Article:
I feel confident saying that “The Full Retard” should have been the jam of summer 2012. Brooklyn’s El-P is an MC with indie cred and the kind of politically conscious but expectation-flaunting firebrand who is ready to call the world on its shit but not exactly abide by his own criticism. So, when he drops the bomb that is “The Full Retard,” he does it tongue-in-cheek like a guy who is guilty for having beats so hot and a hook that catchy but, by the end of the song, he is flaunting it, slapping you with it. “So you should pump this shit like they do in the future!” goes the chorus.
The problem with Cancer for Cure is that El-P is never ready to give up on a good thing. He grinds samples until they are more annoyance than complement; he works the chorus till it’s dead; and while the tracks mostly don’t clock in at over four minutes, not all of them offer enough variety. Is it possible to trance out in three minutes?
What is wrong with Bloc Party’s new album? Seriously? It doesn’t take much more than a good dance beat to make the band’s songs work, but Four sounds like the band have no idea why they ever existed.
Maybe it was vocalist Kele Okereke’s long dalliance with his electronic side project or his obsession with meshing techno into Bloc Party’s tunes. Perhaps it is that this once-bright-eyed, romantic, politically conscious, modest Londoner has turned into a lovelorn, shell-shocked cynic, who has seen his bandmates nearly walk away from him. But an honest evaluation of the album reveals that what is really wrong with Four is that Okereke is given nothing to work with.
Opener “He Begins to Lie” has a classic Bloc Party guitar riff: meaty but reminiscent of the Clash and that is all. The drums are plodding, guitar repetitive, and bass hidden behind a big dumb riff. It lasts for only three minutes, so there’s no chance for the spastic guitar freakouts, disco breakdowns or moments of dramatic reflection that generally make a Bloc Party song. The electronics are missing—clearly in an attempt to get back to the band’s roots—but there is no dancing either. Single “Octopus” is a sad imitation of the Silent Alarm’s “Helicopter,” but it too ends in under four minutes.
Everything comes off the rails, though, on “Kettling.” It sounds like something off of one of Bush’s later albums, like a garage band that heard grunge but wanted to make it sexier. There are big Nickelback riffs and Smashing Pumpkins-styled solos and none of it fits together. Again, the brilliant dance drumming of Matt Tong is missing. He is barely there.
“Because they can’t stop this/We can feel it in our bones/The future is ours/Yes it is,” Okereke announces during the chorus. That “yes it is” lingers like Okereke is trying to convince himself. It didn’t convince me. It feels like a couple back together after what should have been the final break-up. No one is into it anymore and no one is trying.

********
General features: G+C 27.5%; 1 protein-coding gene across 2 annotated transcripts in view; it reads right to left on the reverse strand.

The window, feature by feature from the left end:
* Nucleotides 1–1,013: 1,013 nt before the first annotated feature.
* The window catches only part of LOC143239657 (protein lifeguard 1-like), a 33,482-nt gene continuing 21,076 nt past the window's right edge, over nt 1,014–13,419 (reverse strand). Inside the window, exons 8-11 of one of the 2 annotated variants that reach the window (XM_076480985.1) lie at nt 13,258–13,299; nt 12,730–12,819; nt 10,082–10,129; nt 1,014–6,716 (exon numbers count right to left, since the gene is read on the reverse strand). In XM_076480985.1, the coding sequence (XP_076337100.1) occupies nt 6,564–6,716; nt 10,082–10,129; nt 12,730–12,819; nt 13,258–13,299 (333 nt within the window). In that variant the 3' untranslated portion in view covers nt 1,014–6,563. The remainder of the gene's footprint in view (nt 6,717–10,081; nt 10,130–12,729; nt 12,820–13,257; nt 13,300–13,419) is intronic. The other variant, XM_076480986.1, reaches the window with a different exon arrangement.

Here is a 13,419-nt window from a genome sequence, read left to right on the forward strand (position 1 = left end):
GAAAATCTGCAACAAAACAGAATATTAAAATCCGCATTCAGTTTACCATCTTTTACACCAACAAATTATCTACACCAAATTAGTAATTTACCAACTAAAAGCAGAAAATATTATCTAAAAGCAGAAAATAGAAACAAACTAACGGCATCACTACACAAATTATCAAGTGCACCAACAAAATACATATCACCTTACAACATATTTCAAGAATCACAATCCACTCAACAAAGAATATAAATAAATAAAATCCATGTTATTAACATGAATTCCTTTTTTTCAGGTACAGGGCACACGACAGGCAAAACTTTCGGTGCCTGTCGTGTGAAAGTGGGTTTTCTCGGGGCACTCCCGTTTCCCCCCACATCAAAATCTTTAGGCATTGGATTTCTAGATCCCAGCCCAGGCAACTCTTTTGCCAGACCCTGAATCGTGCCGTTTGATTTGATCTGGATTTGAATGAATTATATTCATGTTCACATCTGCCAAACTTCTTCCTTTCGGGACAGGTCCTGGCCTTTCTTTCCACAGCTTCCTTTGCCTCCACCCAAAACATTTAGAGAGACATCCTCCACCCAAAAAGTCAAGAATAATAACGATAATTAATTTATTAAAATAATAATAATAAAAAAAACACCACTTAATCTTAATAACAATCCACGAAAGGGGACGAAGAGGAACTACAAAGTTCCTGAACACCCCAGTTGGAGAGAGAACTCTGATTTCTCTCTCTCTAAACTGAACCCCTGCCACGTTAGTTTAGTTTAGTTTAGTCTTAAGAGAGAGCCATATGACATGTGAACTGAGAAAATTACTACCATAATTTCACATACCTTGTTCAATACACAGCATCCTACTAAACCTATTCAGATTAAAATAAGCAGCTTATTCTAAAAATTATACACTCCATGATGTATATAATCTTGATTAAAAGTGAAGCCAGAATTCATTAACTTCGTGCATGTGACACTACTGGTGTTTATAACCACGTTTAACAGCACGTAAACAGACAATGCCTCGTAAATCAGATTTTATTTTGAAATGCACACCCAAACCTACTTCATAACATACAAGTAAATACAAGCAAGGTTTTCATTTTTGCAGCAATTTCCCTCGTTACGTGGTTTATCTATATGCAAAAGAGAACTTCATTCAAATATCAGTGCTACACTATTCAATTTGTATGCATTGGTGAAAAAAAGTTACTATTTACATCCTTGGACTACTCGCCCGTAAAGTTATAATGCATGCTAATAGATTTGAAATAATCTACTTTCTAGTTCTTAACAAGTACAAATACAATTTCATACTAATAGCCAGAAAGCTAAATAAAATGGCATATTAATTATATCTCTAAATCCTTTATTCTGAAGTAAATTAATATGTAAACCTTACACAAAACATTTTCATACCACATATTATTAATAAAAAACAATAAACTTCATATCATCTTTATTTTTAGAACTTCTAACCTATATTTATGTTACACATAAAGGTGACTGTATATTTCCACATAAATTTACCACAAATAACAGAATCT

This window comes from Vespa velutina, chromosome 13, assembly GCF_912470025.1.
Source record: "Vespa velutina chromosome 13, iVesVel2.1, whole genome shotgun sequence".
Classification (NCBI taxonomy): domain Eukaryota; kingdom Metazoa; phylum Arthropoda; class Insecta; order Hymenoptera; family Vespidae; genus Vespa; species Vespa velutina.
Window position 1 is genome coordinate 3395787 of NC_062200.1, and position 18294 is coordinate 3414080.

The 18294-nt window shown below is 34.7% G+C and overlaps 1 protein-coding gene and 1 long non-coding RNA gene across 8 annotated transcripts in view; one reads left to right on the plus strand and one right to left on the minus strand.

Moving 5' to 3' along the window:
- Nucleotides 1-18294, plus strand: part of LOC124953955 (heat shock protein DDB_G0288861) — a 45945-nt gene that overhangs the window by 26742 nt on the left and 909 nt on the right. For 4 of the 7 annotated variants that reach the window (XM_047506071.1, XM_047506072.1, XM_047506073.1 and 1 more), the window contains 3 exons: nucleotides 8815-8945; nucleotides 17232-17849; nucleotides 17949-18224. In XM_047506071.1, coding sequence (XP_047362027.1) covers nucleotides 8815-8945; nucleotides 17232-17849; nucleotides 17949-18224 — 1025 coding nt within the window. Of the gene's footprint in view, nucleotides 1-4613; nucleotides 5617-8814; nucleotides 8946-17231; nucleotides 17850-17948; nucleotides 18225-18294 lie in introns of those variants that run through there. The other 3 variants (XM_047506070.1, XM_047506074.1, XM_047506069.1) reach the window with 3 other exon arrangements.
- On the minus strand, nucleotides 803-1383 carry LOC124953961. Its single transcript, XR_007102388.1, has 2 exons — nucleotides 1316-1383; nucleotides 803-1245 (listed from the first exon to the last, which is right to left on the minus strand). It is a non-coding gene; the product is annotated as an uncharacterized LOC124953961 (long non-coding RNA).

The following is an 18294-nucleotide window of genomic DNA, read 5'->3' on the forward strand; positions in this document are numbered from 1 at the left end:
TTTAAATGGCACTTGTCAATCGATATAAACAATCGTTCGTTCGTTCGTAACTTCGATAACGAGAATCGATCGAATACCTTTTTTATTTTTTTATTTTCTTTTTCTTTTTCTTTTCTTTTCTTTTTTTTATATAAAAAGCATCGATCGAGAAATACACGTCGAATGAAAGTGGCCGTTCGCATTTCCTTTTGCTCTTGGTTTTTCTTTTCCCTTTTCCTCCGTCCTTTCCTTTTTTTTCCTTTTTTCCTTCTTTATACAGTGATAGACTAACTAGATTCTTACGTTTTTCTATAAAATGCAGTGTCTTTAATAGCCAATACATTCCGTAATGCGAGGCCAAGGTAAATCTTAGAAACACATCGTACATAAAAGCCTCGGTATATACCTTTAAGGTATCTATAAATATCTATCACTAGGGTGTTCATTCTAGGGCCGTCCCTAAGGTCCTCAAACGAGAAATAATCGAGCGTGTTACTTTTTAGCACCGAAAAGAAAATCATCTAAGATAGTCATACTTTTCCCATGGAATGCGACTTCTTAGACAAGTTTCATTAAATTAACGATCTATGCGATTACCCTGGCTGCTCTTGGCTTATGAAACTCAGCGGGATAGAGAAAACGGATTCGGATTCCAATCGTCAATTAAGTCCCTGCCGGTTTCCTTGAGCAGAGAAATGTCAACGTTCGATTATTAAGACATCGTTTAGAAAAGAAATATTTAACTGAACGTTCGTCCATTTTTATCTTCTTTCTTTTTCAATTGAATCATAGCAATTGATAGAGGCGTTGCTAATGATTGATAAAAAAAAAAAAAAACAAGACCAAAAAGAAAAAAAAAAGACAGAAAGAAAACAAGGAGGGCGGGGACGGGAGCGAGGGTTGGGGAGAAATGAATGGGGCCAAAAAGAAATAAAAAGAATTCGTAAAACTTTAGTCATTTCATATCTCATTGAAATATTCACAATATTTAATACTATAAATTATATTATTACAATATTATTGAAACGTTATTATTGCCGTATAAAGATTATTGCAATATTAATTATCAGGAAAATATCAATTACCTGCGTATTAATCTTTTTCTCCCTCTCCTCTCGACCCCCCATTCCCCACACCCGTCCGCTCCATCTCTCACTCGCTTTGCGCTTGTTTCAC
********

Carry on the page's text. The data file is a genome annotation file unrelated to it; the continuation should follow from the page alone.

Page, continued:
If it weren’t for Ministry, Osama bin Laden’s death might not have been real for me. Seriously. Al Jourgensen got so enraged by the Bush administration that he actually made a few decent albums in the mid-aughts. Apparently, he had more than a little heroin and enough functioning drum machines left to make a couple nearly-classic discs in House of the Mole and Rio Grande Blood —not that anyone was paying attention.
Well, I was and his industrial-metal anti-Bush tirades acted as real comfort food after the 2004 election. But, when Obama was elected, Jourgensen released a bunch of remixes, one final retirement album and packed it in. Until . . . I guess he ran out of drug money or something.
Now we have Relapse, a disc based more on parodying himself and the music industry than any politician. The only successful example of the formula is on opener “Ghoul Diggers,” where a Mike Judge- (of Beavis and Butthead fame) sounding character, who could be Jourgensen, dopily tries to get his agent on the phone. “You never return my calls! What’s up with that?” Jourgensen demands and invokes Janis Joplin, Kurt Cobain and Amy Winehouse. Eventually, the secretary tells Jourgensen to call back when he is dead. The only real sign that Jourgensen wasn’t dead while recording the disc is “Double Tap.” The cover for the single—two feet tap dancing—might fool you. No, the song isn’t about Gregory Hines. Instead, he references the two shots at close range that ended the 9/11 mastermind’s life in brutal fashion. The riffs are faster than ever, the drumming unrelenting. “Its like playing a video game/High value target needs a bullet in his brain!” Jourgensen brays. Then he unleashes the crazy-man tirade: “Ten fucking years of trying to track this guy around/We always knew Pakistan is where he’d be found/All’s we need’s the go-ahead and he goes down/Double tab to the head then he gets drowned.”
And finally, the dulcet tones of George W. Bush: “That Bin Laden’s gotta go codenamed Geronimo.” Then there is a sad attempt at an Occupy Wall Street ode, but most of the album is filler. Al is still alive. “I’m not dead yet!” he shouts repeatedly on “Ghouldiggers.” I guess the question is: Is a Romney presidency a worthy trade for one more decent Ministry album?